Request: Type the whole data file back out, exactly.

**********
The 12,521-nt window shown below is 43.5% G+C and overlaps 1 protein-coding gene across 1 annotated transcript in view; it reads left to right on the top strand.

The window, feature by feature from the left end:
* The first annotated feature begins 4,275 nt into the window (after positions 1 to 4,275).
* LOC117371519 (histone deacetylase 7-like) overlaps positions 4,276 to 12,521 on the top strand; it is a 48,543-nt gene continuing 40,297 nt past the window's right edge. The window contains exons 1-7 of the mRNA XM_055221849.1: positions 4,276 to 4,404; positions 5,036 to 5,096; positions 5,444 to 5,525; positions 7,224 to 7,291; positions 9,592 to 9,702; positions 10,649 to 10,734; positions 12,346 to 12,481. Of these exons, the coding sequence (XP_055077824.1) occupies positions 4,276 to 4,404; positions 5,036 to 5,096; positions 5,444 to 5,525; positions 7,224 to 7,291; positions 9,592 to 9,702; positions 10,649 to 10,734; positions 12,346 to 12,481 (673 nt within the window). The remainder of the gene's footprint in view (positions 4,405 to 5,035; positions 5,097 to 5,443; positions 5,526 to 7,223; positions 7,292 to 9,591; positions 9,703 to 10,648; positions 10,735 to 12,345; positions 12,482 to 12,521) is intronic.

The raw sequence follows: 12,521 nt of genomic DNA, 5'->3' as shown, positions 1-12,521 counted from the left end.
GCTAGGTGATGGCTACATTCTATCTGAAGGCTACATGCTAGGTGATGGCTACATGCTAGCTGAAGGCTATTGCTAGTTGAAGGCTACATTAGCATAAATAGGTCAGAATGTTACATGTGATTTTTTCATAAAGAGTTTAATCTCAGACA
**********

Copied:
The 12,521-nt window shown below is 43.5% G+C and overlaps 1 protein-coding gene across 1 annotated transcript in view; it reads left to right on the top strand.

The window, feature by feature from the left end:
* The first annotated feature begins 4,275 nt into the window (after positions 1 to 4,275).
* LOC117371519 (histone deacetylase 7-like) overlaps positions 4,276 to 12,521 on the top strand; it is a 48,543-nt gene continuing 40,297 nt past the window's right edge. The window contains exons 1-7 of the mRNA XM_055221849.1: positions 4,276 to 4,404; positions 5,036 to 5,096; positions 5,444 to 5,525; positions 7,224 to 7,291; positions 9,592 to 9,702; positions 10,649 to 10,734; positions 12,346 to 12,481. Of these exons, the coding sequence (XP_055077824.1) occupies positions 4,276 to 4,404; positions 5,036 to 5,096; positions 5,444 to 5,525; positions 7,224 to 7,291; positions 9,592 to 9,702; positions 10,649 to 10,734; positions 12,346 to 12,481 (673 nt within the window). The remainder of the gene's footprint in view (positions 4,405 to 5,035; positions 5,097 to 5,443; positions 5,526 to 7,223; positions 7,292 to 9,591; positions 9,703 to 10,648; positions 10,735 to 12,345; positions 12,482 to 12,521) is intronic.

The raw sequence follows: 12,521 nt of genomic DNA, 5'->3' as shown, positions 1-12,521 counted from the left end.
GCTAGGTGATGGCTACATTCTATCTGAAGGCTACATGCTAGGTGATGGCTACATGCTAGCTGAAGGCTATTGCTAGTTGAAGGCTACATTAGCATAAATAGGTCAGAATGTTACATGTGATTTTTTCATAAAGAGTTTAATCTCAGACA